The Nose felt sorta bad for jumping on Oregon Democrats and PacifiCorp last week. To refresh, PacifiCorp collected an extra $70 million from electric ratepayers for the purpose of paying taxes. But shuffling by Scottish Power, PacifiCorp's overseas parent, means PacifiCorp doesn't actually pay that $70 million in taxes.
And who lets this happen? Those sentinels of justice a.k.a. the Democrats in the Oregon Senate majority, who emasculated a bill that would have ended the utilities' game of three-card monte. (The Nose mentioned that PGE and its parent company, Enron, are up to the same tricks.)
But in fairness, the Nose hasn't given PacifiCorp its chance to speak, so here are excerpts from a colleague's interview with PacifiCorp VP Kevin Lynch:
WW: Should PacifiCorp be allowed to collect money from ratepayers for state and federal taxes if it doesn't pay those taxes?
Kevin Lynch: PacifiCorp should be allowed to collect taxes from customers [even] if the entity that files taxes on behalf of PacifiCorp and its affiliated businesses ends up without a tax liability.
What did you pay in state and federal taxes last year?
We don't disclose that information. I can tell you [the difference] between what the utility collected in taxes and what the holding company paid in taxes. It is somewhere more than 50 percent but not 100 percent.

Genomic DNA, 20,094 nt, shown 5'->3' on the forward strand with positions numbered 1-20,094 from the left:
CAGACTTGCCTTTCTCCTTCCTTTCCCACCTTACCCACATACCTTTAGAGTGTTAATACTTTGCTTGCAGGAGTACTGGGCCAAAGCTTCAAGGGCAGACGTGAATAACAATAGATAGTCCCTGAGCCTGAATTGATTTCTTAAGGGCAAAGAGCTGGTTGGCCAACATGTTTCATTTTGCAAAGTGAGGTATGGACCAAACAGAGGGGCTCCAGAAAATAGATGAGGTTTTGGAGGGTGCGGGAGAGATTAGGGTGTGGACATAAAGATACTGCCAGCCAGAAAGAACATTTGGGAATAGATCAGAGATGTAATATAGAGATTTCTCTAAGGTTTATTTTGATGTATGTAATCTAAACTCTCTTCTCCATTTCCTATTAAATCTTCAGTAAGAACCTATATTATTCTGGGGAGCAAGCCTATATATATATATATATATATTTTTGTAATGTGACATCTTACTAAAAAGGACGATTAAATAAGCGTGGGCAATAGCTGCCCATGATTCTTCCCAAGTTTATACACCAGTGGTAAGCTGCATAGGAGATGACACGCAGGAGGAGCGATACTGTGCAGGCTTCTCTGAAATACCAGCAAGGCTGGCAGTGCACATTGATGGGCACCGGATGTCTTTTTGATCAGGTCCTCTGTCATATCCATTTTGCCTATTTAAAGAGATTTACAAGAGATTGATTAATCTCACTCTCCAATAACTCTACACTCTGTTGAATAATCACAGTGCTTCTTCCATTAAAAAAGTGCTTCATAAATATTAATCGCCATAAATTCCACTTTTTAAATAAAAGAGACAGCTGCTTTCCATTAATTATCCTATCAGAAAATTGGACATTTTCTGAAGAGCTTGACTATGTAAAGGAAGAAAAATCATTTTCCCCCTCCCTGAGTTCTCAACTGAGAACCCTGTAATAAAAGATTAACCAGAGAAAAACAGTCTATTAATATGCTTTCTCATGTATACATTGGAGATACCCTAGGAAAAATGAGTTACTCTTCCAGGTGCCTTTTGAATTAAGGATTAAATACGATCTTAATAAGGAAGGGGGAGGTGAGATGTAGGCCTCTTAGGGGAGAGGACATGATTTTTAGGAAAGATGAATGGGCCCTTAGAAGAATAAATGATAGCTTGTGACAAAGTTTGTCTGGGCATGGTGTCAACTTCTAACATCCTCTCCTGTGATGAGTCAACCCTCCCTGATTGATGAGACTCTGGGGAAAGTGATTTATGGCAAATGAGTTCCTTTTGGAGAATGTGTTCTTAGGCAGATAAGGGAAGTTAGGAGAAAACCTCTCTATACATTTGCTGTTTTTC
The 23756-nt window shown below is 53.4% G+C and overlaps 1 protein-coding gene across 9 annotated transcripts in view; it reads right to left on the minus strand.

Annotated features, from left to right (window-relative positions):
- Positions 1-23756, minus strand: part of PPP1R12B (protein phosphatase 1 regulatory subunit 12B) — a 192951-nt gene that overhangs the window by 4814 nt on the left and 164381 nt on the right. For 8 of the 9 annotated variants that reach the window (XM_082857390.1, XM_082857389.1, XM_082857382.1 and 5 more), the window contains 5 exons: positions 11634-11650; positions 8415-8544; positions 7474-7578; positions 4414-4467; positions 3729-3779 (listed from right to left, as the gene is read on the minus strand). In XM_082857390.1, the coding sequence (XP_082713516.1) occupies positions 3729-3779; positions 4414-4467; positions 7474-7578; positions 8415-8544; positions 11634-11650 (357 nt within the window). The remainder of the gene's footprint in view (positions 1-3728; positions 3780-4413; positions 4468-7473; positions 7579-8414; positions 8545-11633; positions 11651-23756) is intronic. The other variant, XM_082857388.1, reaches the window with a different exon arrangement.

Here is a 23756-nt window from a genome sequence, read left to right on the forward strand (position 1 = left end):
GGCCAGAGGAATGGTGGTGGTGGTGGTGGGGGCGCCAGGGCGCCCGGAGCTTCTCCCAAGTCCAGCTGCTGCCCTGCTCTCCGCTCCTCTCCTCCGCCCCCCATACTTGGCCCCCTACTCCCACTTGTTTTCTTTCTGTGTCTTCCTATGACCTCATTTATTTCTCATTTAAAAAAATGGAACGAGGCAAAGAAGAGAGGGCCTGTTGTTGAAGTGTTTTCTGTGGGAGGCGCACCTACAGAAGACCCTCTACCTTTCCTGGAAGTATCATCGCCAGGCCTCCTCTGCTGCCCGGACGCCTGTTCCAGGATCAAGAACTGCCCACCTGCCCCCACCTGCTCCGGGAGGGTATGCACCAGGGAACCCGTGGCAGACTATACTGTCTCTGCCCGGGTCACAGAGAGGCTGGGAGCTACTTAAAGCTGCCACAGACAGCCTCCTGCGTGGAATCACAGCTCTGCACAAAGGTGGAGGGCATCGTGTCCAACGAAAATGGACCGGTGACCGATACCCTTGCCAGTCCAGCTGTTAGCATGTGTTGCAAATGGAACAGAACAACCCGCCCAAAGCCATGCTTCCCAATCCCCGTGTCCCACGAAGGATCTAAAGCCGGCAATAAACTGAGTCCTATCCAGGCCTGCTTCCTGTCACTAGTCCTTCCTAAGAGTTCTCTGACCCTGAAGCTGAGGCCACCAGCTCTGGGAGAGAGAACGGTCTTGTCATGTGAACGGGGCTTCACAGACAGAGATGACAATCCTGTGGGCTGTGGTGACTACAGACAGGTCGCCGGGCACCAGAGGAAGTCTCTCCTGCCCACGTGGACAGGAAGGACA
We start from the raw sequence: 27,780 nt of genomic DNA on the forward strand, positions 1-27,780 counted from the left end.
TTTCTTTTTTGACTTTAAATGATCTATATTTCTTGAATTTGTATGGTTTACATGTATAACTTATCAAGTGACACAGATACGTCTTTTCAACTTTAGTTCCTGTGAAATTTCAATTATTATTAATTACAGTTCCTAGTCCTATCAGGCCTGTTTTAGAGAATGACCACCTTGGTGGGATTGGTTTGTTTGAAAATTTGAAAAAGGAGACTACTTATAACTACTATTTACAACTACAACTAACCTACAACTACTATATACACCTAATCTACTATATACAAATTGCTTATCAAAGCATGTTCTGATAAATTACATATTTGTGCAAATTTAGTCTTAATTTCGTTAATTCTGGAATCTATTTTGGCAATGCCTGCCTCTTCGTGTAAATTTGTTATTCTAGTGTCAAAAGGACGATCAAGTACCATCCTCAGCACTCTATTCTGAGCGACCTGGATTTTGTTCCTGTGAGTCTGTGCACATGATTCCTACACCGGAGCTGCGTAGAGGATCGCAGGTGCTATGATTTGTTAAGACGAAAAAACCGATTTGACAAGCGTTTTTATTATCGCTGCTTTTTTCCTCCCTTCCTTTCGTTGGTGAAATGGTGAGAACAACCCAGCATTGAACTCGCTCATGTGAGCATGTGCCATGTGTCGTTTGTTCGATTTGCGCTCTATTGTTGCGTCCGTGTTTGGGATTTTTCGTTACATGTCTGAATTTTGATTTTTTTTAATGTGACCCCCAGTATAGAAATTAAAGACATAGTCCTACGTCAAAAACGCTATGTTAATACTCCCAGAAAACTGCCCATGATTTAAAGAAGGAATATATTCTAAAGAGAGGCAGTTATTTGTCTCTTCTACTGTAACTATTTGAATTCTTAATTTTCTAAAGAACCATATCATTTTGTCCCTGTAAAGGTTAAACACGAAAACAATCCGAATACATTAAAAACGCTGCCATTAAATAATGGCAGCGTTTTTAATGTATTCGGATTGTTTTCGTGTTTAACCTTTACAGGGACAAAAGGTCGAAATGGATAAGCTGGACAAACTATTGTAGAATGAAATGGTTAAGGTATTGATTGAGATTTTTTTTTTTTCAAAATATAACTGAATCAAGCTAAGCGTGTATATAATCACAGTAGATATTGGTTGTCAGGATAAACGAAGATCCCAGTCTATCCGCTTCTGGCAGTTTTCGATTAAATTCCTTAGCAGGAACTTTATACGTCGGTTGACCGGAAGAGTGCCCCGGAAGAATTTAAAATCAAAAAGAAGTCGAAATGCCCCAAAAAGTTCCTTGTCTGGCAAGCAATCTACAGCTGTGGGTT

Over what period of time?
The past eight years.
So over eight years, if you collected a dollar from Oregonians in federal and state income taxes, you paid back in fed and state income taxes how much?
Well, more than 50 cents.
Was it more than 70 cents?
It was in that range....
So somewhere around 30 cents of every dollar that you collected from ratepayers for federal and state income taxes was not paid back?
I suppose if you want to put a spin on it that way that, yes, the disparity between tax liabilities of the holding company and all of its attendant activities and the amount paid by the utility is somewhere in that range.
Can you understand that if you charge for taxes and don't pay those taxes, most Oregonians might have a problem with that?
There is a perception issue-there's not doubt about that. There is a perception that the utility plays a role as tax collector. And not a business. And that if a dollar is collected...and the company associated with the utility doesn't pay a dollar in income taxes there is a perception that there is a gap and that doesn't make sense.
There, PacifiCorp, you can put your petard away now. The Nose doesn't feel guilty anymore.